Politics may scupper Serie A private equity investment, predicts leading Italian finance journalist

Cash-strapped Serie-A clubs could find it difficult to agree a deal with a private equity investor because of internal politics and deep-seated rivalries, according to leading Italian financial journalist and football analyst Marco Bellinazzo.

Speaking to SportBusiness ahead of tomorrow’s key meeting of Lega Serie A clubs which will address a raft of financial and media issues, Bellinazzo said: “Because of the political approach which overrides everything else it could be difficult.

“The clubs don’t trust each other and while smaller clubs see this as an opportunity to boost their cash flow, the big clubs like Juventus, Milan and Inter are concerned there may be issues around governance which will disadvantage them.”

In May, private equity firm CVC Capital Partners tabled a bid worth a reported €2.2bn ($2.47bn) for a stake in a new company which would be set up to sell Serie A’s media and commercial rights over a 10-year period.

Since then two other companies, Bain Capital and Advent, are reported to have made offers.

But according to Bellinazzo, there has been little or no communication between the league and CVC since the initial offer was made and a committee began to examine it in detail.

While he believes that this is the best possible time for private equity to invest in Italian football because of its relative lack of commercial development, it would be a big ask to turn the sport around quickly.

He said: “The offers are so big that it would take 20 years for football in Italy to be worth so much.”

The bids come against a background of uncertainty around Serie A’s revenues which has been exacerbated by the Covid-19 crisis which interrupted the season. Most if not all clubs have already borrowed against future media revenues and Bellinazzo says the current cumulative debt is around €250bn.

“The problem is that they have borrowed just to cover current spending levels, not to build for the future,” Bellinazzo said.

Consideration of private equity offers comes at a time of confusion over future media rights revenue. Although payment issues with domestic rights-holder DAZN and international rights-holder IMG over withholding of fees following the suspension of the season have now been settled, there are other areas to tackle.

It was reported last week that the league had issued pay-television broadcaster Sky Italia with an ultimatum to pay its missed rights fee instalments totalling €131m ($147.3m).

Sky holds the rights to seven of the 10 weekly fixtures, a total of 266 matches broadcast on its platforms per season. DAZN holds the rights to the remaining three matches giving it a total of 114 per season. The deals with Sky and DAZN are worth €973m per season.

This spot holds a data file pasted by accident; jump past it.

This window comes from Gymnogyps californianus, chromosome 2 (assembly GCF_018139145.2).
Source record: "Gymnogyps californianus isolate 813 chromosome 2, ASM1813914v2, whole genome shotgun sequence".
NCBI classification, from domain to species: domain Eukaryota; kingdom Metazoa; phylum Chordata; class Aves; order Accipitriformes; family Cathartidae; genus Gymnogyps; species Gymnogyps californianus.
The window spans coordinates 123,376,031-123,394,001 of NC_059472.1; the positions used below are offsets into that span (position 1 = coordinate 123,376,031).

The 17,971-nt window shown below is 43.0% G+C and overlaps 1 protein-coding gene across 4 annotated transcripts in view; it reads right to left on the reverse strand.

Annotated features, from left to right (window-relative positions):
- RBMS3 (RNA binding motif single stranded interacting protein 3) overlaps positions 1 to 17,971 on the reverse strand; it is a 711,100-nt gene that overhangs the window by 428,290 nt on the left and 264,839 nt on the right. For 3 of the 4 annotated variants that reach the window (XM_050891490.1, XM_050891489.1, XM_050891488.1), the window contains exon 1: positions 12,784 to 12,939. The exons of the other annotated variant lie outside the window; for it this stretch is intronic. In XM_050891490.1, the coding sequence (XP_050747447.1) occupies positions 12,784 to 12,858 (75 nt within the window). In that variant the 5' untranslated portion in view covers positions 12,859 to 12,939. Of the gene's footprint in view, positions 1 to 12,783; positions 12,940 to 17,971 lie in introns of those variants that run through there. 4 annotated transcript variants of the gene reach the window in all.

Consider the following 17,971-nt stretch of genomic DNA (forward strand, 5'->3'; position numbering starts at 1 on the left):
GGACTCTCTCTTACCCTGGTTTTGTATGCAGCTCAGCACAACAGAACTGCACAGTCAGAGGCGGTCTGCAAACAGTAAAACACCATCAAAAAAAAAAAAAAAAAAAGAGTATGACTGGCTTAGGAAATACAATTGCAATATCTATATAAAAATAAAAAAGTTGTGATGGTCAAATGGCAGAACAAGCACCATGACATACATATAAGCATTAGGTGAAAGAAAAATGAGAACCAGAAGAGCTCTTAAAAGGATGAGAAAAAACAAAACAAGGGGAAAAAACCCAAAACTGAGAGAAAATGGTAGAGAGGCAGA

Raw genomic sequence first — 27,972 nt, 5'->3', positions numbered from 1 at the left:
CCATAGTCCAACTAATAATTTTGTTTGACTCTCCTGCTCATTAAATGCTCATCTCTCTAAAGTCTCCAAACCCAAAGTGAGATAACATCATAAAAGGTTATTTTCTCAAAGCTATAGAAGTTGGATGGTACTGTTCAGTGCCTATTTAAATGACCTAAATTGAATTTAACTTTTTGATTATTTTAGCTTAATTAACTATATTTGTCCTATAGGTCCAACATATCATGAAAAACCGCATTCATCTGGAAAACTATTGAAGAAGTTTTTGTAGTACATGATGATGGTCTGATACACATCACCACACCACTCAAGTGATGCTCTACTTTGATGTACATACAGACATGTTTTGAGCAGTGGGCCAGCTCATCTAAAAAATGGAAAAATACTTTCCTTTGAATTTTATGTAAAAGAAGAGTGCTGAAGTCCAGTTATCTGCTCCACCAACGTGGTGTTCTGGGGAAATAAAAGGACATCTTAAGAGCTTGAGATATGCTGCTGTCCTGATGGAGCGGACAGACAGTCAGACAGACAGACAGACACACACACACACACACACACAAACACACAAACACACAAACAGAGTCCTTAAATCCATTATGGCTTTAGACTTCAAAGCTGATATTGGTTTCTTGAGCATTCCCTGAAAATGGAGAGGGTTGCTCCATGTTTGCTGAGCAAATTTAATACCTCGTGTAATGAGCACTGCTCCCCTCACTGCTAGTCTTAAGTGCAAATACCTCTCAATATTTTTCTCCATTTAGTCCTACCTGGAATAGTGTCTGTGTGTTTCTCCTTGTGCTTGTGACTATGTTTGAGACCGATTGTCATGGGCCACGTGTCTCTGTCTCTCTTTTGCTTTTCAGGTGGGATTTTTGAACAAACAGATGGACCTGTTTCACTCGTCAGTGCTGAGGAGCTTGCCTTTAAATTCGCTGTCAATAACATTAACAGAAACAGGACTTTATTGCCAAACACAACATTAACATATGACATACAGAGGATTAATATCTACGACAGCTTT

The rights sales process for the cycle beginning with the 2021-22 season was due to have started in April but has been delayed and, according to Bellinazzo, the uncertainty has led Mediapro, the broadcast production and rights agency, to re-think plans for a joint venture on a Lega channel and to demand the return of a €64m deposit lodged with the league.

He explained: “There is already some doubt about their ability to maintain the same financial level because of lack of competition to Sky Italia and DAZN in the domestic market and because Sky’s valuation is affected by the law which prevents them enjoying exclusivity.

“There are also problems internationally. IMG has not been successful, and part of the reason is that Serie A has not invested in building and enhancing its brand overseas in the way than LaLiga and others have done.”

Pay-television broadcaster BeIN Media Group holds Serie A rights across a slew of territories, including France, Australia and the Middle East and North Africa in a deal running from 2018-19 to 2020-21. The broadcaster has now succeeded in renegotiating its agreement, which was worth around $170m per season.

Bellinazzo believes that the key to re-building the finances of Serie-A is in the depth of commercial and governance expertise which a major private equity investor could inject.

He observed: “The potential to have a big financial investor as part of the operation around Serie A is an extremely important opportunity. With proper financial support and management, it could be up there with the (German) Bundesliga and (Spain’s) LaLiga.

“In Italy there is already an appealing fiscal regime to attract players and with specific investment in events, infrastructure and academies the brand would be significantly enhanced.

“But if PE is simply looking for a profit in three years without developing a proper growth strategy it will simply not be a success.”

Interestingly, Bellinazzo also feels that enhancing the governance and commercial performance of Serie A will have an impact further down the Italian football pyramid.

“It will encourage people to look at investing in smaller clubs and those which have fallen out of the top level. A club like Palermo, which was in Serie A five years ago but is now in the fourth level, might be seen as a good investment if there was the right level of revenue at the top to aim for.”